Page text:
Tales of Belkin

The Shot

This story was told to Belkin by Colonel I.L.P., who in the early days of his military career was stationed at a country outpost. The officers always visit a peculiar man named Silvio to play cards. Silvio is always practising shooting, and the walls of his house are full with bullet holes. On one occasion the host is insulted by one of his guests, but he does not challenge his guest to a duel, as custom dictates. He is then considered to be a coward by most of the officers, but explains his situation to the narrator, his only confidant: years ago he engaged in a duel, in which his opponent was eating cherries while waiting for him to shoot. He decided that as life apparently was meaningless to the endlessly fortunate young man, he would not shoot, but rather ask to postpone the duel. If he had now engaged the officer in a duel over the card game, he would almost certainly have killed him, but also taken the small risk of dying before being able to exact revenge. However, Silvio soon learns that his former opponent is engaged to be married, and so may now no longer be indifferent towards life. This is the moment Silvio has been waiting for, and he leaves to get his revenge.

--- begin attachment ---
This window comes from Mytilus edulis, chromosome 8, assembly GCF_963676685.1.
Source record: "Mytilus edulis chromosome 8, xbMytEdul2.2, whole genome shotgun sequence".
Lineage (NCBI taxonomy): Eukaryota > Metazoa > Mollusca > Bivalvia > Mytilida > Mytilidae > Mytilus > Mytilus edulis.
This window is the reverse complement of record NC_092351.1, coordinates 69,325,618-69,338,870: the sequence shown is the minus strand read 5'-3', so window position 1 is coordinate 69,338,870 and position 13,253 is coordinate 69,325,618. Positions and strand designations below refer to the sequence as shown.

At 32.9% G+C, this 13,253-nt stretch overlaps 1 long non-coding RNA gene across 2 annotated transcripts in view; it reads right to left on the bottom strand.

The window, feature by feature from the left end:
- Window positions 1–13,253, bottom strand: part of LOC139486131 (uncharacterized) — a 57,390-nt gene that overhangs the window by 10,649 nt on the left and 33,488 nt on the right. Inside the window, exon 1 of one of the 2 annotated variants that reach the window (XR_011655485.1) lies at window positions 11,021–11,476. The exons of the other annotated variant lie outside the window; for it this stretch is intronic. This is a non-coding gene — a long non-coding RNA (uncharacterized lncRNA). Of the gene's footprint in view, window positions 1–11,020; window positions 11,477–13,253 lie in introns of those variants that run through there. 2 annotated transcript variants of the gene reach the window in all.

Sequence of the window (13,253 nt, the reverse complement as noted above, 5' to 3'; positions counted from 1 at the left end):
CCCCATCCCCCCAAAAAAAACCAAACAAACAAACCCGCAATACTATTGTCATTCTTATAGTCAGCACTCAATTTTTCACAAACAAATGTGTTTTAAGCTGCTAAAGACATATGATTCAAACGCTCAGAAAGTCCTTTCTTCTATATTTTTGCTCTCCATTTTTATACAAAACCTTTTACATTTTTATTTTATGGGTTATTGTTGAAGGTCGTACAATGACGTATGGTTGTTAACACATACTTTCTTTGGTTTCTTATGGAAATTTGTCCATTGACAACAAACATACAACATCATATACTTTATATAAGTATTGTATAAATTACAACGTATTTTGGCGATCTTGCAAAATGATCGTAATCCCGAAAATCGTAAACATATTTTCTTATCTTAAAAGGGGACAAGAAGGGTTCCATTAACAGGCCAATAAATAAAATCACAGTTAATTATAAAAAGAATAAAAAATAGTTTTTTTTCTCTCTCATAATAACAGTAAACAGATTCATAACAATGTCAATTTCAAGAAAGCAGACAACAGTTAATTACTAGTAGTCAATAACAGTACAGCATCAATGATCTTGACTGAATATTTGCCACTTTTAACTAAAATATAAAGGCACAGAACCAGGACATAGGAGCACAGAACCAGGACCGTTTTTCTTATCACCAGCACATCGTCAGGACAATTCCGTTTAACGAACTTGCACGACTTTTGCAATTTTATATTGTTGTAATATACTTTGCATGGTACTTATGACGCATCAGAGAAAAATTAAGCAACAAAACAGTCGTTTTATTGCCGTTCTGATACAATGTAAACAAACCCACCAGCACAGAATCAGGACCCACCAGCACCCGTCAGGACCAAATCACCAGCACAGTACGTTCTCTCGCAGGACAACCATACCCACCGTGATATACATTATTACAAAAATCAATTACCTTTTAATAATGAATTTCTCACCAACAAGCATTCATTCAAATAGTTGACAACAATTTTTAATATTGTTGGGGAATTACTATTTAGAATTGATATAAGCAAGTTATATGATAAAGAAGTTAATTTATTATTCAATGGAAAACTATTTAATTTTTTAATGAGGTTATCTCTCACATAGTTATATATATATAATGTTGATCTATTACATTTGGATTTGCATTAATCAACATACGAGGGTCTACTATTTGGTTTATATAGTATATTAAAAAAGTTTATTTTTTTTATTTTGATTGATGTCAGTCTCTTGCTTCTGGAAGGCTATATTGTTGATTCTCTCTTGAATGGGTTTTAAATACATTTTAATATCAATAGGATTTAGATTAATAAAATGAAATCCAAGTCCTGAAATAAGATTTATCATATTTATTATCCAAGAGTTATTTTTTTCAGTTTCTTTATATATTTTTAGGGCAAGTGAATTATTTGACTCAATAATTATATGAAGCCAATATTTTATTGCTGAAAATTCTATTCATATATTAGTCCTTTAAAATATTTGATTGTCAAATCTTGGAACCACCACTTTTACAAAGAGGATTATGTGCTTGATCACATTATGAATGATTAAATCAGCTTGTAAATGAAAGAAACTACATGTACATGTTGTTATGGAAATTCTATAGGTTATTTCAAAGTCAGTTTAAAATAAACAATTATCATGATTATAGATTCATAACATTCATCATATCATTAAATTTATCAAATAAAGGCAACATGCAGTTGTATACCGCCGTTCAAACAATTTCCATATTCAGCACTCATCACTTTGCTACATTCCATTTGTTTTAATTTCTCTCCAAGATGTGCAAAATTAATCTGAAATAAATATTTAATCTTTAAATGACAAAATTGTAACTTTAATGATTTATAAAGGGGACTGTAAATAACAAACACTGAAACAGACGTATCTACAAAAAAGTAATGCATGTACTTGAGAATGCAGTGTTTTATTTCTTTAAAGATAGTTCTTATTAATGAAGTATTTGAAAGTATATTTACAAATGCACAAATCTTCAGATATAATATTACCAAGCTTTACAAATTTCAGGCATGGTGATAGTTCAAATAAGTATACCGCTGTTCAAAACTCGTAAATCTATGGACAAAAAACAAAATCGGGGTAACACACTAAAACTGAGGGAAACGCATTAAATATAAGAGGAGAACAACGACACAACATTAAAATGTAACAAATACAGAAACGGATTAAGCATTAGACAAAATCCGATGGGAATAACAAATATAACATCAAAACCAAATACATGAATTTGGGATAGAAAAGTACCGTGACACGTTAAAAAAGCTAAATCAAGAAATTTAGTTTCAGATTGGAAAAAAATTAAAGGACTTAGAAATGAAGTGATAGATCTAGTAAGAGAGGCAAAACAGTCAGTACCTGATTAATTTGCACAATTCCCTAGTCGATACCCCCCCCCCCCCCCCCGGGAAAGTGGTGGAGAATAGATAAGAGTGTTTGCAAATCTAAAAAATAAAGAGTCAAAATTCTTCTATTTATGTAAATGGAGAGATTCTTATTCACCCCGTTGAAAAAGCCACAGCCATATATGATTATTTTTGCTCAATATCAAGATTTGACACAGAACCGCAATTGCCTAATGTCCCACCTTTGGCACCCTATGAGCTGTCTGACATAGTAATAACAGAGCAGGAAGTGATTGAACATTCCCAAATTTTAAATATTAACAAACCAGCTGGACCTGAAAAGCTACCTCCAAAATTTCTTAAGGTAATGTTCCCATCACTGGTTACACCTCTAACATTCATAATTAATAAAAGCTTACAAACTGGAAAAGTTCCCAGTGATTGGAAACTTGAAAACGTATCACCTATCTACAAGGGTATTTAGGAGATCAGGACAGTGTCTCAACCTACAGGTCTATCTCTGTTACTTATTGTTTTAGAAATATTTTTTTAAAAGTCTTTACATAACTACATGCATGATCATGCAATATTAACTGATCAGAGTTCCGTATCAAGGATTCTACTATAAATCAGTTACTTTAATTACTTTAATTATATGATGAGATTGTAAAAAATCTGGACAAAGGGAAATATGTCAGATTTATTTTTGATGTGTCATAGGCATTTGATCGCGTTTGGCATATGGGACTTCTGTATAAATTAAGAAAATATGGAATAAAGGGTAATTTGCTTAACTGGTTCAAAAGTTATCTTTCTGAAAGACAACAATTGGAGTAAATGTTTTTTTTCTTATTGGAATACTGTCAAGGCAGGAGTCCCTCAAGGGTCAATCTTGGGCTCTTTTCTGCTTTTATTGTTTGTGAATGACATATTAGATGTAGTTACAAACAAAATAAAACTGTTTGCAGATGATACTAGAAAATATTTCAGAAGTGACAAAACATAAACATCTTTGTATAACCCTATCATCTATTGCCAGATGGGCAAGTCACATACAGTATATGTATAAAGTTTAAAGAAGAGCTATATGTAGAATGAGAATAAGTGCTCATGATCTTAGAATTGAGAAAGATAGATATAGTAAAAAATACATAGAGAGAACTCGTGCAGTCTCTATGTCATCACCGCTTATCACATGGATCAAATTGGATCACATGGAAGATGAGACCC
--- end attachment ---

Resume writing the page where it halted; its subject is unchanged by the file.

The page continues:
After several years, the narrator leaves active duty on his parents' death and leaves for his country estate (exactly as we are told Belkin himself did in the preface). After a while, his neighbors arrive, in particular a pretty young countess, and the narrator visits them soon after. On the wall he notices a painting of a Swiss landscape with two bullet holes very close together. The narrator, seeing this, tells his neighbor about a man he knew in the army who was an extraordinary shot, and tells the count of Silvio. The count is overcome with fear, and informs the narrator that he was Silvio's opponent, and shortly after his wedding Silvio claimed his right to a duel. The neighbor draws the right to shoot first, but misses, and the bullet ends up in the painting. As Silvio aims to shoot, the neighbor's bride enters the room. Silvio takes pity on her and then without aiming, shoots the painting in almost exactly the same spot as the count, thereby both sparing the count's life and demonstrating how easily he could have ended it. Silvio, honor satisfied, leaves the couple, and is later, we are informed, killed leading a regiment in battle. The narrator never meets him again.

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